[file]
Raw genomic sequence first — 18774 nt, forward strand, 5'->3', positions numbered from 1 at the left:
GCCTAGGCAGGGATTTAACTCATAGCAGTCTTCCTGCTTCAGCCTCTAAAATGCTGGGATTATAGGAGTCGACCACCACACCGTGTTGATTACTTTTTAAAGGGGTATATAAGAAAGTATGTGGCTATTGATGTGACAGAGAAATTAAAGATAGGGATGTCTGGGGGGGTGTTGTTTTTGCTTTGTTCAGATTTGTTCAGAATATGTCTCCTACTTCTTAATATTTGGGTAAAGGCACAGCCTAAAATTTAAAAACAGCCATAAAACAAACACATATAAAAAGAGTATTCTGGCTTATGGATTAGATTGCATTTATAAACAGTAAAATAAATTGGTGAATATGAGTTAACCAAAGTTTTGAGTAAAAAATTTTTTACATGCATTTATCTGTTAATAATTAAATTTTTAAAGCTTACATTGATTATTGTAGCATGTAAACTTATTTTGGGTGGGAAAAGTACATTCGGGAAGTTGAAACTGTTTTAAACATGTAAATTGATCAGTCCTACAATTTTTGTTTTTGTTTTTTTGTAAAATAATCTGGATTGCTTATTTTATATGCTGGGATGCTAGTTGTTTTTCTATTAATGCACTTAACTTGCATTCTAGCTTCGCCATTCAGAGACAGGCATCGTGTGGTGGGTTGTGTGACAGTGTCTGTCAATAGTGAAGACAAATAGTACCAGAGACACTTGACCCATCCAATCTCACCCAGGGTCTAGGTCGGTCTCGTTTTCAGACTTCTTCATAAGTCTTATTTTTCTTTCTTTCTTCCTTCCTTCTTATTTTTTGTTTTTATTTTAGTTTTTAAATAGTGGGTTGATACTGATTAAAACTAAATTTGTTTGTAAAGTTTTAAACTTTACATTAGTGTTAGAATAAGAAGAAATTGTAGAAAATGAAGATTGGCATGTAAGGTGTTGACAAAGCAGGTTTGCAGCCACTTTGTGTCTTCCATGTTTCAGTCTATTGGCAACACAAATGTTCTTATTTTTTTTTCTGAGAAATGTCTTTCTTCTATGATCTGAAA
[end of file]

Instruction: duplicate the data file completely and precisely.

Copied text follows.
Raw genomic sequence first — 18774 nt, forward strand, 5'->3', positions numbered from 1 at the left:
GCCTAGGCAGGGATTTAACTCATAGCAGTCTTCCTGCTTCAGCCTCTAAAATGCTGGGATTATAGGAGTCGACCACCACACCGTGTTGATTACTTTTTAAAGGGGTATATAAGAAAGTATGTGGCTATTGATGTGACAGAGAAATTAAAGATAGGGATGTCTGGGGGGGTGTTGTTTTTGCTTTGTTCAGATTTGTTCAGAATATGTCTCCTACTTCTTAATATTTGGGTAAAGGCACAGCCTAAAATTTAAAAACAGCCATAAAACAAACACATATAAAAAGAGTATTCTGGCTTATGGATTAGATTGCATTTATAAACAGTAAAATAAATTGGTGAATATGAGTTAACCAAAGTTTTGAGTAAAAAATTTTTTACATGCATTTATCTGTTAATAATTAAATTTTTAAAGCTTACATTGATTATTGTAGCATGTAAACTTATTTTGGGTGGGAAAAGTACATTCGGGAAGTTGAAACTGTTTTAAACATGTAAATTGATCAGTCCTACAATTTTTGTTTTTGTTTTTTTGTAAAATAATCTGGATTGCTTATTTTATATGCTGGGATGCTAGTTGTTTTTCTATTAATGCACTTAACTTGCATTCTAGCTTCGCCATTCAGAGACAGGCATCGTGTGGTGGGTTGTGTGACAGTGTCTGTCAATAGTGAAGACAAATAGTACCAGAGACACTTGACCCATCCAATCTCACCCAGGGTCTAGGTCGGTCTCGTTTTCAGACTTCTTCATAAGTCTTATTTTTCTTTCTTTCTTCCTTCCTTCTTATTTTTTGTTTTTATTTTAGTTTTTAAATAGTGGGTTGATACTGATTAAAACTAAATTTGTTTGTAAAGTTTTAAACTTTACATTAGTGTTAGAATAAGAAGAAATTGTAGAAAATGAAGATTGGCATGTAAGGTGTTGACAAAGCAGGTTTGCAGCCACTTTGTGTCTTCCATGTTTCAGTCTATTGGCAACACAAATGTTCTTATTTTTTTTTCTGAGAAATGTCTTTCTTCTATGATCTGAAA